We will assume that the two parts have identical populations and risk pool compositions (i.e., one part is as healthy as the other part). We will further assume that all health insurance plans must provide Essential Health Benefits (EHBs) with a minimum actuarial value of 60% so that we are comparing apples-to-apples. We can assume that the comparison is for all residents in each side or we can assume that we are only talking about a particular group like the non-group (all individuals who do not get their health insurance through employers or government programs) or Medicare beneficiaries. The analysis below is the same in all cases.
Where do you think the lowest health insurance premiums (and the lowest healthcare prices) will be—in the single payer (western) healthcare environment or in the many healthcare choices (eastern) environment? Let me give you some clues.
The most obvious difference between the two healthcare systems has to do with administrative costs. When the healthcare system is single payer (one health insurance choice), administrative costs (like billing, claims servicing, information technology, etc) are consolidated and made more efficient. Under the single payer system (green in figure above), health insurance premiums will be lower because of decreased administrative costs.
For Americans with private health insurance, the prices we pay for healthcare services are set through negotiation between health insurance companies and the various healthcare businesses that provide services. In any given location, healthcare service prices are individually determined by the relative negotiating power of the health insurance plan and every healthcare business it contracts with. When a insurance plan brings a large number of potential customers (called the risk pool size) to the bargaining table and healthcare business choice is plentiful, then the insurance company can demand lower prices. When the reverse is true, the healthcare businesses supplying services can demand higher prices. This is the reason that the uninsured must pay the highest prices for healthcare services and single payer healthcare would pay the lowest prices. In our present healthcare system (many health insurance plan choices), healthcare businesses (insurance companies included) fight the loss of relative negotiating power by consolidating their businesses so that local monopolistic conditions favor them.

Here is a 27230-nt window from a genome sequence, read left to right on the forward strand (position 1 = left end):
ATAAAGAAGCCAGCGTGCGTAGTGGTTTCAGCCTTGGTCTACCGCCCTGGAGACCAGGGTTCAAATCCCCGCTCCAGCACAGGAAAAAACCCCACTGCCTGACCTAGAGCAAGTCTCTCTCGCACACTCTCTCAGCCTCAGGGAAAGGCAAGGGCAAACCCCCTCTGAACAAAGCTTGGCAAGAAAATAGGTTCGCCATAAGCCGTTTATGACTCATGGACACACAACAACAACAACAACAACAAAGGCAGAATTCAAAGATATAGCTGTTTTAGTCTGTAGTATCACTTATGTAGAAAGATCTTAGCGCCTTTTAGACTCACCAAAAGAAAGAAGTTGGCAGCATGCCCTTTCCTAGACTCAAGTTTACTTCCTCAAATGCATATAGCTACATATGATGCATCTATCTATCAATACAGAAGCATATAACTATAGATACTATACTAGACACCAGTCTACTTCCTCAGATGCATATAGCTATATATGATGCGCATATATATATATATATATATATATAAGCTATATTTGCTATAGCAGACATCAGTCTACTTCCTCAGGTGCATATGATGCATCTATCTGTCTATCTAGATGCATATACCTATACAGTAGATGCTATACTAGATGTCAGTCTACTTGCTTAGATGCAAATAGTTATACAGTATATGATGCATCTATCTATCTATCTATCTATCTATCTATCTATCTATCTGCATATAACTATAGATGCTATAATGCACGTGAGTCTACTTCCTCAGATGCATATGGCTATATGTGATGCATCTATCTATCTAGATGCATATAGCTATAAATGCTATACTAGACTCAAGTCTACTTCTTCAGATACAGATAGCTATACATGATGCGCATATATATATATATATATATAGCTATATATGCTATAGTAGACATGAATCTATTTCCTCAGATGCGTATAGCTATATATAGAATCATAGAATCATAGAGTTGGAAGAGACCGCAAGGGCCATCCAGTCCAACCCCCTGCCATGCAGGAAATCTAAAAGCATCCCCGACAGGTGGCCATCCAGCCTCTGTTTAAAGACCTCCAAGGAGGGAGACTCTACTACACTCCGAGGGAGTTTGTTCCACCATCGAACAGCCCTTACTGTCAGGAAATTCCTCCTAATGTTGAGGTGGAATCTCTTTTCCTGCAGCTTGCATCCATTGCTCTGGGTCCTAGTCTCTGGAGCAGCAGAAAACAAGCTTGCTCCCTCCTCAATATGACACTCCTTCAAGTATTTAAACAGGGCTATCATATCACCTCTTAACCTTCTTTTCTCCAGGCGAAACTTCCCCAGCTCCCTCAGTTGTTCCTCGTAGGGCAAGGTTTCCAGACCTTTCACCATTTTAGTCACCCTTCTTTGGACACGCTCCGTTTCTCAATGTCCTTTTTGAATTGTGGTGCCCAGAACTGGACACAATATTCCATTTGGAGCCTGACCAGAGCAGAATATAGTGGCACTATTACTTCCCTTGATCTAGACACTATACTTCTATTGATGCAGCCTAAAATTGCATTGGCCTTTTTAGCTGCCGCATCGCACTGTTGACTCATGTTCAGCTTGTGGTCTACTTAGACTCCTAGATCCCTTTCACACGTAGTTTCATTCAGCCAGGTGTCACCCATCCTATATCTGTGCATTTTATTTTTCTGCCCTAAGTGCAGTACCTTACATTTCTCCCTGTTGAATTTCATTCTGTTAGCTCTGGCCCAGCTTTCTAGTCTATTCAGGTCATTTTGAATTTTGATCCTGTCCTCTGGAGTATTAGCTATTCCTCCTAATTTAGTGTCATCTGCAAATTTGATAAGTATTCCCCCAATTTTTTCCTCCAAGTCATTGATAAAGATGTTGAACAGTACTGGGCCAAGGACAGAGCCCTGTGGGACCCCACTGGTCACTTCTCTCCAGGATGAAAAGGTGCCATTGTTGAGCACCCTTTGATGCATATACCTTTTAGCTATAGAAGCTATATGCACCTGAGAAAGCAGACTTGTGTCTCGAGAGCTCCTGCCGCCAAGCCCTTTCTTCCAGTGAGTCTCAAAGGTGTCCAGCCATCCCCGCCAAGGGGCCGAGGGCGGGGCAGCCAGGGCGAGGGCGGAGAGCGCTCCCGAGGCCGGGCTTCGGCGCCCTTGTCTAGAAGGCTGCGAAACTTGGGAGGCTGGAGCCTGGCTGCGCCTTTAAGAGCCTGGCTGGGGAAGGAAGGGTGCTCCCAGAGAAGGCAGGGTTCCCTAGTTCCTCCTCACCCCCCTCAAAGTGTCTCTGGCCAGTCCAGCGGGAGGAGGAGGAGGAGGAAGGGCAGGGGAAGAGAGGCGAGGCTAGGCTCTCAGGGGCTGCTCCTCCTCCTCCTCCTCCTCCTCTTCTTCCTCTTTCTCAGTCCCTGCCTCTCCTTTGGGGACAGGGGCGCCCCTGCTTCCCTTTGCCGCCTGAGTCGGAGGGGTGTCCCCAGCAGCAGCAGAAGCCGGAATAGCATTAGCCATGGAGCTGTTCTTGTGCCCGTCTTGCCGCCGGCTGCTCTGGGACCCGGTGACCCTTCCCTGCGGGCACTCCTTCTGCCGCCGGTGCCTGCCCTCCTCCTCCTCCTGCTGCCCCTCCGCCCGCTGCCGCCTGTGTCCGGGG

Where many health insurance plan choices exist, insurance premiums are set according to local conditions and will be higher in locations where (1) population density is low, (2) the population health is locally poorer than the average, (3) the cost of living is high, and (4) doctors must be enticed to practice there with more money because a scarcity of doctors allows them to go to more “desirable” locations. Miami does not have a shortage of doctors while many rural, poor areas do, These premium increasing conditions are unrelated to healthcare choice and the government cannot “create” competition in these locations to bring down costs. Insurance companies will not enter (or stay in) markets where they are not assured a reasonable profit. In our present healthcare system (with many health insurance plan choices), individual insurance companies often demand incentives ( “extra taxpayer money”) to continue offering their services in lower profit locations (rural areas).
Summary–Healthcare Choice Without Affordability is NO Choice
It should be obvious to you by now that health insurance premiums will be lower where one health insurance plan covers the largest group of Americans possible. Healthcare choice through many health insurance plans does NOT reduce health insurance premiums and therefore does NOT increase healthcare affordability.
The next time you hear the politician’s one-line statement “Americans need choice in health care” make an effort to think past it and ask what does this actually mean, where does it lead, and who will actually benefit from it (usually not the individual American). I have summarized the analysis above in the figure below. Americans need choice in health care actually results in higher health insurance premiums because prices for healthcare services are higher (lower affordability. If Americans cannot afford healthcare, they cannot get healthcare. Choice becomes NO choice for many.